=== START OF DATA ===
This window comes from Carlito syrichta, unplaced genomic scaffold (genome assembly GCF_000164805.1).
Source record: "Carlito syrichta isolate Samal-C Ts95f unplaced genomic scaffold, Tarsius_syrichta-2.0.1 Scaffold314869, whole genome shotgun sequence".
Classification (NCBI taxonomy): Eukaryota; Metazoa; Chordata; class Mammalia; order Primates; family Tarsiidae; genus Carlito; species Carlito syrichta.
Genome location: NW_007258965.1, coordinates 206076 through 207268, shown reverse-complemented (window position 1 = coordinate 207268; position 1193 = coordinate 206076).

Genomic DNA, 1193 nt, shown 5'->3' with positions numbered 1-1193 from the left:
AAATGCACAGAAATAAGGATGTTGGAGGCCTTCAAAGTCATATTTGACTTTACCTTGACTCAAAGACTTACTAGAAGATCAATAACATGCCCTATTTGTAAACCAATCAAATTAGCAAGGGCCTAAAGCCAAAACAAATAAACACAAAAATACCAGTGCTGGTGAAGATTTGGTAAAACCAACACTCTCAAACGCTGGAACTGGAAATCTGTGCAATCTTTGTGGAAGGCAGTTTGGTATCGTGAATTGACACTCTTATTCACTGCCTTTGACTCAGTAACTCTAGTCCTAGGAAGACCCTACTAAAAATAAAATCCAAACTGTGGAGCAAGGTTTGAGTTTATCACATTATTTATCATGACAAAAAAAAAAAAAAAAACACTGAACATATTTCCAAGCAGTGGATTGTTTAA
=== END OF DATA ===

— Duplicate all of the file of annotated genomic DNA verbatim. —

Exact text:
This window comes from Carlito syrichta, unplaced genomic scaffold (genome assembly GCF_000164805.1).
Source record: "Carlito syrichta isolate Samal-C Ts95f unplaced genomic scaffold, Tarsius_syrichta-2.0.1 Scaffold314869, whole genome shotgun sequence".
Classification (NCBI taxonomy): Eukaryota; Metazoa; Chordata; class Mammalia; order Primates; family Tarsiidae; genus Carlito; species Carlito syrichta.
Genome location: NW_007258965.1, coordinates 206076 through 207268, shown reverse-complemented (window position 1 = coordinate 207268; position 1193 = coordinate 206076).

Genomic DNA, 1193 nt, shown 5'->3' with positions numbered 1-1193 from the left:
AAATGCACAGAAATAAGGATGTTGGAGGCCTTCAAAGTCATATTTGACTTTACCTTGACTCAAAGACTTACTAGAAGATCAATAACATGCCCTATTTGTAAACCAATCAAATTAGCAAGGGCCTAAAGCCAAAACAAATAAACACAAAAATACCAGTGCTGGTGAAGATTTGGTAAAACCAACACTCTCAAACGCTGGAACTGGAAATCTGTGCAATCTTTGTGGAAGGCAGTTTGGTATCGTGAATTGACACTCTTATTCACTGCCTTTGACTCAGTAACTCTAGTCCTAGGAAGACCCTACTAAAAATAAAATCCAAACTGTGGAGCAAGGTTTGAGTTTATCACATTATTTATCATGACAAAAAAAAAAAAAAAAACACTGAACATATTTCCAAGCAGTGGATTGTTTAA